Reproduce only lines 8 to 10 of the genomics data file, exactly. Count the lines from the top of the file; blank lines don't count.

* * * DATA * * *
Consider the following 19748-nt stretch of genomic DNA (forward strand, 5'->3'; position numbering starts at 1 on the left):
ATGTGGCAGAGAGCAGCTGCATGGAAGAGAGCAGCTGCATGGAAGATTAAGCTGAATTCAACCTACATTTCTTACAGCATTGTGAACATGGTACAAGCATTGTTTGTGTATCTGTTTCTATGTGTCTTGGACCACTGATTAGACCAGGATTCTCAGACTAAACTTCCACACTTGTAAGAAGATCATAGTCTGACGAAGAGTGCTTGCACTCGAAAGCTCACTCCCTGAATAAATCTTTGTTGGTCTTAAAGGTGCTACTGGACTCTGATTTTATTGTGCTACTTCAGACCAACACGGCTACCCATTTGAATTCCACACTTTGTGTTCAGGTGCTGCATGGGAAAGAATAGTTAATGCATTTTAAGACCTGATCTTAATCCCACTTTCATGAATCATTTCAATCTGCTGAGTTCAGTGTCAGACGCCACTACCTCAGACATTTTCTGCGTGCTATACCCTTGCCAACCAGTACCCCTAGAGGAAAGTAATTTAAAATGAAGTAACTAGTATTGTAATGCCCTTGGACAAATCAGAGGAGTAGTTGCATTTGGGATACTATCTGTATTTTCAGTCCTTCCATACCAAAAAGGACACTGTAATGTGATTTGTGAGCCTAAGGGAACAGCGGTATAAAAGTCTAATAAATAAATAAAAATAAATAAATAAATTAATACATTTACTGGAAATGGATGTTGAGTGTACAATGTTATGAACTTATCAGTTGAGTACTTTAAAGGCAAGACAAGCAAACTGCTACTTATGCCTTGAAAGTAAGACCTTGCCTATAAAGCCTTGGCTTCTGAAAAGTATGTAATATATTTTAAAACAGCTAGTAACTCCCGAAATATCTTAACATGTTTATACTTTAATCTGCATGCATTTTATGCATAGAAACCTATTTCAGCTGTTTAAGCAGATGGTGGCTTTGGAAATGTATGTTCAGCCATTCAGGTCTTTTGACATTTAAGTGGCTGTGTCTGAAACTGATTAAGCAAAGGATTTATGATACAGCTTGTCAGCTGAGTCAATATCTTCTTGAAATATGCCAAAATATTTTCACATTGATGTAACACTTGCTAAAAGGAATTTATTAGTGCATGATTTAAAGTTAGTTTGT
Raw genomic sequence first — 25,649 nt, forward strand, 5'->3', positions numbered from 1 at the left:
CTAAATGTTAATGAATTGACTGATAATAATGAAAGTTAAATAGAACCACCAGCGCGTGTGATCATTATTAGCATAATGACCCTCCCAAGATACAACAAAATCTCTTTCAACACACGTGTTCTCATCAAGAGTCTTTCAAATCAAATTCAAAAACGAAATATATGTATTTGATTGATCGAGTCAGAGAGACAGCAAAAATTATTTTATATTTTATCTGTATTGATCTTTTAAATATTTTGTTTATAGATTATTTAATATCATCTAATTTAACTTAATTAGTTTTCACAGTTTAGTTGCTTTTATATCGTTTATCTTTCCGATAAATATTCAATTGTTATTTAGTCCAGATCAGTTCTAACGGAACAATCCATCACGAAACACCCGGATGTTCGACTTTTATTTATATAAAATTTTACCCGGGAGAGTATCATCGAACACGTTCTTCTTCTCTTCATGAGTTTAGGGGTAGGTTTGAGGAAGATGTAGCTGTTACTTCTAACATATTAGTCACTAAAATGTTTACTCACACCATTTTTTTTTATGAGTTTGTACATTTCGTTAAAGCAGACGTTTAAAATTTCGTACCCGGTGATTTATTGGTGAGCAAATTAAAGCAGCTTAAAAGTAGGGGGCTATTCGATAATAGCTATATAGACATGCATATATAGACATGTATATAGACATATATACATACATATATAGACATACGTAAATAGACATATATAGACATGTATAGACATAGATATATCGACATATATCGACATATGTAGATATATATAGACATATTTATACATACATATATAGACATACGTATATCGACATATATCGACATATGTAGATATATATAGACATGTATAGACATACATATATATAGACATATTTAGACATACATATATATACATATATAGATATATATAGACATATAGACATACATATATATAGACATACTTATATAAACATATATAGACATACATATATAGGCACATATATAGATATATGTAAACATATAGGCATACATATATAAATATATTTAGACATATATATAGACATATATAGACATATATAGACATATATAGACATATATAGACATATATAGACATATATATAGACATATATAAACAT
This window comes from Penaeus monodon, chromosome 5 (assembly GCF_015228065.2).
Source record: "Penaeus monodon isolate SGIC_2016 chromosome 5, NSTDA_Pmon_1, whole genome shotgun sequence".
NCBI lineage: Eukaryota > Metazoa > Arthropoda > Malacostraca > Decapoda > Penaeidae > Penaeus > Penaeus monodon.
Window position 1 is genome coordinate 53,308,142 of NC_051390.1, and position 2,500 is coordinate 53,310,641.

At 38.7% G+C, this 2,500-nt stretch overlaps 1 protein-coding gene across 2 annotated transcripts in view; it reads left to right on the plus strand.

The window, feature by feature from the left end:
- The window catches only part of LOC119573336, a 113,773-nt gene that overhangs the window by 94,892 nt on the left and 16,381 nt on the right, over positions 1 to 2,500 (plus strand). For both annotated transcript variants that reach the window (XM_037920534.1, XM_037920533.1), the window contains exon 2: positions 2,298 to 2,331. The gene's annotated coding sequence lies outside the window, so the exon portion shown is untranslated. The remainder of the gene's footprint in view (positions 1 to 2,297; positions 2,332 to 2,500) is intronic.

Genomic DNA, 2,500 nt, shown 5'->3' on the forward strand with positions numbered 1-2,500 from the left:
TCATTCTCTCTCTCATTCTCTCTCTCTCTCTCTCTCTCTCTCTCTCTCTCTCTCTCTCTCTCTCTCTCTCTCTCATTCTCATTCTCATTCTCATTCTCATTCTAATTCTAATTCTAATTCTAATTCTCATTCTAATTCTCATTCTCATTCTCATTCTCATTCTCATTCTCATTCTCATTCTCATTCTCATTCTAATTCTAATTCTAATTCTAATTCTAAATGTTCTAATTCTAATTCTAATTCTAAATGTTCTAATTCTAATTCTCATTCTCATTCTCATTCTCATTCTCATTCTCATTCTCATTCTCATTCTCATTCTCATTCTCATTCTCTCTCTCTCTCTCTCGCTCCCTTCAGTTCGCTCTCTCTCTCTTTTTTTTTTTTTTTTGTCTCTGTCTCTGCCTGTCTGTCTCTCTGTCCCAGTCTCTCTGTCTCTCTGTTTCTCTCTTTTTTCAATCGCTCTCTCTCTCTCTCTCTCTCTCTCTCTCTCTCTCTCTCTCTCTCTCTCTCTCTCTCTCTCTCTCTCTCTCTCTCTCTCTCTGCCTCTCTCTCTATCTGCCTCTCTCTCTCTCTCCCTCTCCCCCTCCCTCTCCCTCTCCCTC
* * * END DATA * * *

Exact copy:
Window position 1 is genome coordinate 53,308,142 of NC_051390.1, and position 2,500 is coordinate 53,310,641.

At 38.7% G+C, this 2,500-nt stretch overlaps 1 protein-coding gene across 2 annotated transcripts in view; it reads left to right on the plus strand.

The window, feature by feature from the left end: